Separation and Choices

Chromatogram

What are we doing to help kids achieve?

   I have to admit that I was inspired by Tom Kuntzleman's blog entry about how we should stop trying to get kids interested in chemistry. I believe the spirit of what he was trying to say is that it is important to try to motivate students and a good way to do that is to meet them where they are at. Why not let them study those concepts that interest them the most? Many times I feel torn, as I am sure other teachers do. Yes, I want students to be able to pick concepts that interest them but I am also bound by the state to teach to a set of standards. Is there a way to meet in the middle?

     I was approaching a unit in which students use physical properties of mixtures to separate out substances. There are many activities I could use that can teach to the standards. I was trying to decide which to pick but then I thought about what Tom said...why not let the students pick? Here is what I did. I had two lab options that deal with separation techniques. One lab is is designed for students to do a simple distillation of grape or cherry soda and they separate out the flavoring. The other lab used paper chromatography in an attempt to determine if red-40 food dye was present in a specific type of candy.  About two-thirds of the students did the distillation and the rest did the chromatography. It was up to them which lab to do. Next, I wanted each of the groups to understand the other process that they did not pick. One group from each topic was asked to present the lab or "teach" it to the other groups who did not do the lab.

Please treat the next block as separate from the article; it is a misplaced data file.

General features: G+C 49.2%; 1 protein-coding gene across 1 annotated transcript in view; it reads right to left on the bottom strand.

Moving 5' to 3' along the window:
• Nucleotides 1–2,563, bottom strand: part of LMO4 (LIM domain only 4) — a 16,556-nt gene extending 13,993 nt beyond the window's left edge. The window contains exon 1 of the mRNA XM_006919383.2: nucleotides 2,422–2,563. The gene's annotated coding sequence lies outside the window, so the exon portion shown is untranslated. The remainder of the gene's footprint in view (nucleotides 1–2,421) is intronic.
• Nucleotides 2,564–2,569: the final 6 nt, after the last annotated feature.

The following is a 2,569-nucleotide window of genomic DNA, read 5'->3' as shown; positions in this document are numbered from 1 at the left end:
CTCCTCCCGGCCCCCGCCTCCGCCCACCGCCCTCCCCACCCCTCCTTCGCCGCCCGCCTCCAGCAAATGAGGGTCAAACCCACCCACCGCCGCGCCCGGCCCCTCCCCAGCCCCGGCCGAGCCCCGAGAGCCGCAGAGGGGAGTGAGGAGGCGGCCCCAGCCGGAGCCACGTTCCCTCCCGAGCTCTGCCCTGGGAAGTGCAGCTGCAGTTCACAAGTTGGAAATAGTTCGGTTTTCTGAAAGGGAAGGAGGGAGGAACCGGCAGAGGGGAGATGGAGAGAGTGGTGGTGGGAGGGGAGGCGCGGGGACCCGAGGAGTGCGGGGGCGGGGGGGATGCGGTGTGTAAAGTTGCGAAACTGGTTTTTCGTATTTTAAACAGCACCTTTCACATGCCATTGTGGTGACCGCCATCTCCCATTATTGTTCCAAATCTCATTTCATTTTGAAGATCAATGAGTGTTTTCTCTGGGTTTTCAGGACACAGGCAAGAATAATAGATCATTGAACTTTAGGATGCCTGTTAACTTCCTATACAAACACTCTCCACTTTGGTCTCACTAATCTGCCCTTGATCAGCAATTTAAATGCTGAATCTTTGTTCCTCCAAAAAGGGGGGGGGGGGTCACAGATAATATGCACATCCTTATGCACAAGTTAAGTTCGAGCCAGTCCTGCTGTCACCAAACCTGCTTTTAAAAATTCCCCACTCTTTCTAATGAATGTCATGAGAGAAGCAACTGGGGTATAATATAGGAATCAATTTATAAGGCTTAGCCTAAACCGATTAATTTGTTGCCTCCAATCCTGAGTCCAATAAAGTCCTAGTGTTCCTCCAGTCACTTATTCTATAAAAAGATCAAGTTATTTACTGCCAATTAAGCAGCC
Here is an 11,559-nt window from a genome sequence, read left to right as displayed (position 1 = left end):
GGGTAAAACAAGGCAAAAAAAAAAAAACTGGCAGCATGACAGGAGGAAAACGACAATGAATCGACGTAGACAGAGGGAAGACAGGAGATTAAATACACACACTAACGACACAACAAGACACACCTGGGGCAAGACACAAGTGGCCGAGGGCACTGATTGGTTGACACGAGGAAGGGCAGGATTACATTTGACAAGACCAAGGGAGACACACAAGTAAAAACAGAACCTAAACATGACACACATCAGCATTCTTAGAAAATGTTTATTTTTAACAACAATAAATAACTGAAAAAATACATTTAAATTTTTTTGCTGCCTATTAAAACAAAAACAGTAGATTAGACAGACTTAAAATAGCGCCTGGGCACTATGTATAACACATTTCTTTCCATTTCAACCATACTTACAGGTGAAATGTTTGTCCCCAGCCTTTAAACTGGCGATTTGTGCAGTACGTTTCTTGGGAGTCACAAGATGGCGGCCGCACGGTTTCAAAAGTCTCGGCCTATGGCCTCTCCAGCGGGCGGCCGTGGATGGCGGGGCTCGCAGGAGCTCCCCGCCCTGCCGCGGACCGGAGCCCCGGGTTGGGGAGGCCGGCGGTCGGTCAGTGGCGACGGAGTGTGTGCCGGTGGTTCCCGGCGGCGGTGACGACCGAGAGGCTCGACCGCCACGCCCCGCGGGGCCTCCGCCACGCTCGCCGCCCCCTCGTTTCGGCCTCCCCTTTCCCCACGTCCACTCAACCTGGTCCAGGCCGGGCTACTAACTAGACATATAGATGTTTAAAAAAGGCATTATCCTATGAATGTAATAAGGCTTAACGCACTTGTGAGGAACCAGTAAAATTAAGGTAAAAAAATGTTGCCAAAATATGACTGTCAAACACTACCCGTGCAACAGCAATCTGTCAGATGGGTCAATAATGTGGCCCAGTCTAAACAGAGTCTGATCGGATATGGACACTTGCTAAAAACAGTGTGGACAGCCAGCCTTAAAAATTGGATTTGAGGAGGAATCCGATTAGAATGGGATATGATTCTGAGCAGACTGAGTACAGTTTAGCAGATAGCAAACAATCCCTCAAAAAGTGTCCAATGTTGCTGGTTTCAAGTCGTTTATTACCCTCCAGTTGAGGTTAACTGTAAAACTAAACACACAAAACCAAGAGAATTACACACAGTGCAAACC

Here is what I discovered as a teacher. First, it was a little crazy having two different labs going on at the same time in the same room but it was not impossible. Good pre labs with short videos can do much to prepare the students. Second, I think students for the most part genuinely appreciated the idea that a teacher would actually let them choose and that they got to examine drinks and foods that they use often. I also was pleasantly surprised by some of the presentations. Many students can explain ideas much better than I can. It was nice experience to witness as a teacher.

    Overall, I think I would do it again. I cannot say that I have sufficient quantitative data to support that this is a superior method of teaching. I can say through qualitative data that it did support a culture in the classroom in which students who investigated items of interest showed a bit more enthusiasm. In other words, they looked like scientists who where kind of enjoying their job. I'll take that.

     Do you have a lesson or activity that really reasonates with students? Would love to hear from you. Don't be afraid to post something......